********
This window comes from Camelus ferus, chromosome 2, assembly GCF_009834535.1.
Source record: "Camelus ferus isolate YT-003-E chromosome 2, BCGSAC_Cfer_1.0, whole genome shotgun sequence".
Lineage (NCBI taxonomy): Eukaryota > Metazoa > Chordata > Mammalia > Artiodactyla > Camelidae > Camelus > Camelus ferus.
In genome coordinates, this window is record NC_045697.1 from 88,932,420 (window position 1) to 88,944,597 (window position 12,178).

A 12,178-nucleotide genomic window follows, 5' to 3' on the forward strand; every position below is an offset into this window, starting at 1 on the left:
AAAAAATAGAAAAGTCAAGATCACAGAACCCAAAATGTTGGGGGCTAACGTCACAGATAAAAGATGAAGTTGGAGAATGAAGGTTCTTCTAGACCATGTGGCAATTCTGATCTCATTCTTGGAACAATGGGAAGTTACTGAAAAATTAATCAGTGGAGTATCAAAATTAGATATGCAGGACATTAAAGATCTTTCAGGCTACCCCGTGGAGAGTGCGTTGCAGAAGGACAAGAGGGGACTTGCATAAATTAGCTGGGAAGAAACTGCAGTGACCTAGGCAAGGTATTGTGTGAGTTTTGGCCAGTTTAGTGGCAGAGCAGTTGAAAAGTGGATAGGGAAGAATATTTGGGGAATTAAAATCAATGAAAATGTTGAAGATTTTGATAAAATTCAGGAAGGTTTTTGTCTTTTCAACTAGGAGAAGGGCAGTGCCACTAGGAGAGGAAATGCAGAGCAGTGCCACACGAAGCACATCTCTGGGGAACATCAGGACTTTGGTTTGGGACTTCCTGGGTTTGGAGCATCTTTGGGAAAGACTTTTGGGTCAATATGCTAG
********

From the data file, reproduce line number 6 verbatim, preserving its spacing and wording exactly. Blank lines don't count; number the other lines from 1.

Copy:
AAAAAATAGAAAAGTCAAGATCACAGAACCCAAAATGTTGGGGGCTAACGTCACAGATAAAAGATGAAGTTGGAGAATGAAGGTTCTTCTAGACCATGTGGCAATTCTGATCTCATTCTTGGAACAATGGGAAGTTACTGAAAAATTAATCAGTGGAGTATCAAAATTAGATATGCAGGACATTAAAGATCTTTCAGGCTACCCCGTGGAGAGTGCGTTGCAGAAGGACAAGAGGGGACTTGCATAAATTAGCTGGGAAGAAACTGCAGTGACCTAGGCAAGGTATTGTGTGAGTTTTGGCCAGTTTAGTGGCAGAGCAGTTGAAAAGTGGATAGGGAAGAATATTTGGGGAATTAAAATCAATGAAAATGTTGAAGATTTTGATAAAATTCAGGAAGGTTTTTGTCTTTTCAACTAGGAGAAGGGCAGTGCCACTAGGAGAGGAAATGCAGAGCAGTGCCACACGAAGCACATCTCTGGGGAACATCAGGACTTTGGTTTGGGACTTCCTGGGTTTGGAGCATCTTTGGGAAAGACTTTTGGGTCAATATGCTAG